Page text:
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PARALLEL LINES: BIRMINGHAM

17 December 2016

The connections between Albion and Birmingham.


The kits
In the late 1960s and early 1970s, Birmingham City’s home kit consisted of blue shirts and blue shorts, combined with white socks. It was a very Chelsea-esque look that was surprisingly used by Brighton and Hove Albion’s players at the FA Cup Final in 1983 against Manchester United. In the following 1983/84 campaign, the Seagulls’ Adidas kit shifted to blue shirts, white shorts and blue socks, a look very much in keeping with what Birmingham City wore during this period and indeed through much of the Blues’ history. Despite some experimentation, Brighton have never had a penguin-style shirt like Birmingham’s iconic kit of the 1970s, nor have Birmingham ever tried out blue and white stripes!

The Buy A Player Funds
Birmingham’s Bert Murray cost Brighton £10,000, with the proceeds raised from Pat Saward’s innovative ‘Buy A Player’ Fund in 1971. It was part of an ambitious plan to involve the local public in the affairs and fortune of the football club. Murray had started his career with Chelsea before moving to the Blues in 1966, making 132 league appearances over the course of five years. After his switch to the Goldstone, the utility player made many impressive performances, leading him to become the club’s player of the season in the Third Division promotion season of 1971/72. Then, in spring 1984, Birmingham City’s own Buy A Player scheme came to fruition. Costing the same £10,000 fee, Coventry defender Brian Roberts moved to St Andrews after ten years at Highfield Road. Nicknamed ‘Harry’, Roberts spent seven years with the club, earning admiration for his wholehearted displays. A similar scheme involving Birmingham supporters led to the purchase of Paul Peschisolido in 1992.

The million pound strikers
Famously, the first seven-figure transfer fee between English clubs was when Nottingham Forest bought Birmingham City star striker Trevor Francis in February 1979. Although Mark Lawrenson’s £900,000 sale in 1981 came close, the first Seagull striker to break the million pound barrier was Bobby Zamora, who left Brighton for Tottenham Hotspur in July 2003. At the time, Bobby had scored 83 times in 136 games for the Albion. Francis later returned to Birmingham City as manager in 1996, while Zamora returned to Brighton as a player from 2015 to 2016.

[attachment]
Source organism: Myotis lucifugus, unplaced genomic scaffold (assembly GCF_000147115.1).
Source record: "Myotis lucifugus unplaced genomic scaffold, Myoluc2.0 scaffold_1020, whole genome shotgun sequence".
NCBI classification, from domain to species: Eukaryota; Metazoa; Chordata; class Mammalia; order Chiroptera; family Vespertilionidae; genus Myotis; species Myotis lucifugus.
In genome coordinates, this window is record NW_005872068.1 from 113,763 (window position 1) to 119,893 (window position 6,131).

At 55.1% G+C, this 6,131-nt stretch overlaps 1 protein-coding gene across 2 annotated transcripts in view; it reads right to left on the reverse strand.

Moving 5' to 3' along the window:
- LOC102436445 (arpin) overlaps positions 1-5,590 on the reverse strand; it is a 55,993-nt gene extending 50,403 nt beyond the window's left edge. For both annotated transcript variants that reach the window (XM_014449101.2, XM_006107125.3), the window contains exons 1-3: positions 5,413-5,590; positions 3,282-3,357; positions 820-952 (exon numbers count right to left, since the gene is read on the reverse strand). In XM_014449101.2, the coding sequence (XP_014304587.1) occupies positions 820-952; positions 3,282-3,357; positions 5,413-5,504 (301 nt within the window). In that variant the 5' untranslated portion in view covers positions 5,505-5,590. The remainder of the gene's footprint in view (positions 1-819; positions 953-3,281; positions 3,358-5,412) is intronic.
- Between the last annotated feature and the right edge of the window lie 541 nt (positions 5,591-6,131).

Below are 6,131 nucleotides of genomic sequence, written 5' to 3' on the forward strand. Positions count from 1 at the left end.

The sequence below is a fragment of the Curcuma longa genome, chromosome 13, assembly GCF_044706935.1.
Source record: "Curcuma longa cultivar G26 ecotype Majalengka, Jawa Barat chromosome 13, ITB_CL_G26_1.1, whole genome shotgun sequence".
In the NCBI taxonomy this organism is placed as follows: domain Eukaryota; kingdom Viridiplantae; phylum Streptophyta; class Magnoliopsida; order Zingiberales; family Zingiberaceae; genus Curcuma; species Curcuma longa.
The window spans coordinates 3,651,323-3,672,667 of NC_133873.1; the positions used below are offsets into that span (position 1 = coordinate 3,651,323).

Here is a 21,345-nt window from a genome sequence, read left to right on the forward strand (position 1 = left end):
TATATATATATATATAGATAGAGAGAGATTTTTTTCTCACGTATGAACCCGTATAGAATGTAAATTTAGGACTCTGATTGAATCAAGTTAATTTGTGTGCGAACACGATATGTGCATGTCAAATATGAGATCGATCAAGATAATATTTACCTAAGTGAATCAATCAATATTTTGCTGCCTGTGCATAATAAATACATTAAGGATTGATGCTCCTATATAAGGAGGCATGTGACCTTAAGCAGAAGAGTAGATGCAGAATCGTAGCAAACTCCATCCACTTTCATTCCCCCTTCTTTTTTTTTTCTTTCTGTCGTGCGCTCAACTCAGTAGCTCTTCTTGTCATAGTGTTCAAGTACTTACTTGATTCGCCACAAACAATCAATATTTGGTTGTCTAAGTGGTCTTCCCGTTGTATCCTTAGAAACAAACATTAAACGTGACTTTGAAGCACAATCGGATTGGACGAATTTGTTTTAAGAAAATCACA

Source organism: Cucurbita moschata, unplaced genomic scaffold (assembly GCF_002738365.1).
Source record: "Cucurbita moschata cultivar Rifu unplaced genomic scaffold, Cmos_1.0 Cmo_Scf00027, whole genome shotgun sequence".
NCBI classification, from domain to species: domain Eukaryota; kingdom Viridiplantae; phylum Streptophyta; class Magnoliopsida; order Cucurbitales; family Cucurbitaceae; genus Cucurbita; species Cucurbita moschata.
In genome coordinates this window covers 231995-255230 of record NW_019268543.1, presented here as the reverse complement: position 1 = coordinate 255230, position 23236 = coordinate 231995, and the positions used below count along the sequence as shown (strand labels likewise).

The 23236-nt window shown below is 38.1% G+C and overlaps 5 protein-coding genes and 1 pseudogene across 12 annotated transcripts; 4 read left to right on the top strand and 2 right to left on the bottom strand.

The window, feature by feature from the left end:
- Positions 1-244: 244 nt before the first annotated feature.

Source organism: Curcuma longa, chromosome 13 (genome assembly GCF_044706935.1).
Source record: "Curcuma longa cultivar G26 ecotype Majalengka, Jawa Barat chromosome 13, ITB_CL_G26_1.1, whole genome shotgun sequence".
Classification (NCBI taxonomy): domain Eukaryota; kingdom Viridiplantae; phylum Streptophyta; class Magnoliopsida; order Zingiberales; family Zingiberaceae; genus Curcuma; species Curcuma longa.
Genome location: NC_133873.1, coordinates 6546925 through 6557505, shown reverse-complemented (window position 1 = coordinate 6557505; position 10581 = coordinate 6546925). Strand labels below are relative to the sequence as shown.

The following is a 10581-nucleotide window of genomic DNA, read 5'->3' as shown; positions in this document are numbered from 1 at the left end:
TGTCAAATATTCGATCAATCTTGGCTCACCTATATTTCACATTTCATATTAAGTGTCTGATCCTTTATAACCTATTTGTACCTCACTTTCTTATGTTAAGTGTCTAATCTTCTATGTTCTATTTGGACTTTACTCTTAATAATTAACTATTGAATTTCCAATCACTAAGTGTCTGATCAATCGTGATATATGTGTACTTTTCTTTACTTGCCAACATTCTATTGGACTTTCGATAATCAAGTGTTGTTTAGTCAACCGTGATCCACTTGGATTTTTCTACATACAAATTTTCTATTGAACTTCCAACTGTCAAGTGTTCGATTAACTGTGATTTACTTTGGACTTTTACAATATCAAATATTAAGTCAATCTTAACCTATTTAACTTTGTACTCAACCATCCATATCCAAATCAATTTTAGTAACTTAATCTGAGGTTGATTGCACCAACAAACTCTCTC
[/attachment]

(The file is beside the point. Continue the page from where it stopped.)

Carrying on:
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The million pound strikers
Famously, the first seven-figure transfer fee between English clubs was when Nottingham Forest bought Birmingham City star striker Trevor Francis in February 1979. Although Mark Lawrenson’s £900,000 sale in 1981 came close, the first Seagull striker to break the million pound barrier was Bobby Zamora, who left Brighton for Tottenham Hotspur in July 2003. At the time, Bobby had scored 83 times in 136 games for the Albion. Francis later returned to Birmingham City as manager in 1996, while Zamora returned to Brighton as a player from 2015 to 2016.

The managers
Seagulls boss Chris Hughton managed Birmingham for a single season in 2011/12. Freddie Goodwin was another manager who has been in the hotseat for both clubs. After the Albion shocked Birmingham with a comfortable 2-0 win in the League Cup in September 1969, Goodwin left the Albion along with full-back Willie Bell and junior team coach George Dalton at the end of the 1969/70 campaign. When Goodwin was sacked at St Andrews in September 1975, Bell became his successor.

UPCOMING HOME FIXTURES

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